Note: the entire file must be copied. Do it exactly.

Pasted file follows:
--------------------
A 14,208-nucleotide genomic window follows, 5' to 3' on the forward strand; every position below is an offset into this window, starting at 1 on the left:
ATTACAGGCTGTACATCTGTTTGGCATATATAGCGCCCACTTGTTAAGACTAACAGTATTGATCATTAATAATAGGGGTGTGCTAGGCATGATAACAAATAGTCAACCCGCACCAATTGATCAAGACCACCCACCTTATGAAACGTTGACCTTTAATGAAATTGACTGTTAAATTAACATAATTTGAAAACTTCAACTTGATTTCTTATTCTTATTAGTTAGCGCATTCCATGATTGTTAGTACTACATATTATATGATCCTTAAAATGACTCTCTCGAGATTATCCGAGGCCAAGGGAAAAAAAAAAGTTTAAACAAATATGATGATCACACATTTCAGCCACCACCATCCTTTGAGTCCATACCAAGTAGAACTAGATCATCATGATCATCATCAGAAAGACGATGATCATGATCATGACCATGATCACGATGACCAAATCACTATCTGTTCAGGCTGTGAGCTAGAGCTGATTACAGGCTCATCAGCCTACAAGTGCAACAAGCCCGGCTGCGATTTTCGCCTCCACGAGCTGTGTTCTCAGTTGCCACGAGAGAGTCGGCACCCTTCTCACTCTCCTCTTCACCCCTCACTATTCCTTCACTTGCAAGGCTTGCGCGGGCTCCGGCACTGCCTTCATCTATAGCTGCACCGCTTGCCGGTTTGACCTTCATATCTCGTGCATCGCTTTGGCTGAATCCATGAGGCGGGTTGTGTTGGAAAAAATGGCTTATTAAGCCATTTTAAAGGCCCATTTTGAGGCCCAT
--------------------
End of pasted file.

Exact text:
A 14,208-nucleotide genomic window follows, 5' to 3' on the forward strand; every position below is an offset into this window, starting at 1 on the left:
ATTACAGGCTGTACATCTGTTTGGCATATATAGCGCCCACTTGTTAAGACTAACAGTATTGATCATTAATAATAGGGGTGTGCTAGGCATGATAACAAATAGTCAACCCGCACCAATTGATCAAGACCACCCACCTTATGAAACGTTGACCTTTAATGAAATTGACTGTTAAATTAACATAATTTGAAAACTTCAACTTGATTTCTTATTCTTATTAGTTAGCGCATTCCATGATTGTTAGTACTACATATTATATGATCCTTAAAATGACTCTCTCGAGATTATCCGAGGCCAAGGGAAAAAAAAAAGTTTAAACAAATATGATGATCACACATTTCAGCCACCACCATCCTTTGAGTCCATACCAAGTAGAACTAGATCATCATGATCATCATCAGAAAGACGATGATCATGATCATGACCATGATCACGATGACCAAATCACTATCTGTTCAGGCTGTGAGCTAGAGCTGATTACAGGCTCATCAGCCTACAAGTGCAACAAGCCCGGCTGCGATTTTCGCCTCCACGAGCTGTGTTCTCAGTTGCCACGAGAGAGTCGGCACCCTTCTCACTCTCCTCTTCACCCCTCACTATTCCTTCACTTGCAAGGCTTGCGCGGGCTCCGGCACTGCCTTCATCTATAGCTGCACCGCTTGCCGGTTTGACCTTCATATCTCGTGCATCGCTTTGGCTGAATCCATGAGGCGGGTTGTGTTGGAAAAAATGGCTTATTAAGCCATTTTAAAGGCCCATTTTGAGGCCCAT